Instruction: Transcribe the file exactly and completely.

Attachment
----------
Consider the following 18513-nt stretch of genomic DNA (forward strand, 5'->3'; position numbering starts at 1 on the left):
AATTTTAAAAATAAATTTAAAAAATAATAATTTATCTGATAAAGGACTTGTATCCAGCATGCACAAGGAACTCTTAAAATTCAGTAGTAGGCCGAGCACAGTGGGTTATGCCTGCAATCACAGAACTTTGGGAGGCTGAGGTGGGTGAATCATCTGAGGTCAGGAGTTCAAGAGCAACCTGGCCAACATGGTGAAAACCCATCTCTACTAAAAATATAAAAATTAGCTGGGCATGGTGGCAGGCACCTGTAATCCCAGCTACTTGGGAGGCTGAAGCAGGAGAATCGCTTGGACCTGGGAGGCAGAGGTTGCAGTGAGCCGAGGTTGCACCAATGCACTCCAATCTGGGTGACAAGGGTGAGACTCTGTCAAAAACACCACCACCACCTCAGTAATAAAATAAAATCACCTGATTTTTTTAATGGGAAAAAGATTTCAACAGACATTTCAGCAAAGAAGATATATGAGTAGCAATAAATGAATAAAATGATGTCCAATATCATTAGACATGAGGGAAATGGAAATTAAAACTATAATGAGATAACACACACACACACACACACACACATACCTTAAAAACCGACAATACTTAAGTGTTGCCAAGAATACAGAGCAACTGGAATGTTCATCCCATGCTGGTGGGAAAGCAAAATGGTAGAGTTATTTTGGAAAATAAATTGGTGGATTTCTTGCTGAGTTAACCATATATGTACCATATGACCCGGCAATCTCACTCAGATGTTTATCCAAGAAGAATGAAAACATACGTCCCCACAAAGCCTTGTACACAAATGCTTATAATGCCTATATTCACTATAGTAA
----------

Consider the following 18513-nt stretch of genomic DNA (forward strand, 5'->3'; position numbering starts at 1 on the left):
AATTTTAAAAATAAATTTAAAAAATAATAATTTATCTGATAAAGGACTTGTATCCAGCATGCACAAGGAACTCTTAAAATTCAGTAGTAGGCCGAGCACAGTGGGTTATGCCTGCAATCACAGAACTTTGGGAGGCTGAGGTGGGTGAATCATCTGAGGTCAGGAGTTCAAGAGCAACCTGGCCAACATGGTGAAAACCCATCTCTACTAAAAATATAAAAATTAGCTGGGCATGGTGGCAGGCACCTGTAATCCCAGCTACTTGGGAGGCTGAAGCAGGAGAATCGCTTGGACCTGGGAGGCAGAGGTTGCAGTGAGCCGAGGTTGCACCAATGCACTCCAATCTGGGTGACAAGGGTGAGACTCTGTCAAAAACACCACCACCACCTCAGTAATAAAATAAAATCACCTGATTTTTTTAATGGGAAAAAGATTTCAACAGACATTTCAGCAAAGAAGATATATGAGTAGCAATAAATGAATAAAATGATGTCCAATATCATTAGACATGAGGGAAATGGAAATTAAAACTATAATGAGATAACACACACACACACACACACACACATACCTTAAAAACCGACAATACTTAAGTGTTGCCAAGAATACAGAGCAACTGGAATGTTCATCCCATGCTGGTGGGAAAGCAAAATGGTAGAGTTATTTTGGAAAATAAATTGGTGGATTTCTTGCTGAGTTAACCATATATGTACCATATGACCCGGCAATCTCACTCAGATGTTTATCCAAGAAGAATGAAAACATACGTCCCCACAAAGCCTTGTACACAAATGCTTATAATGCCTATATTCACTATAGTAA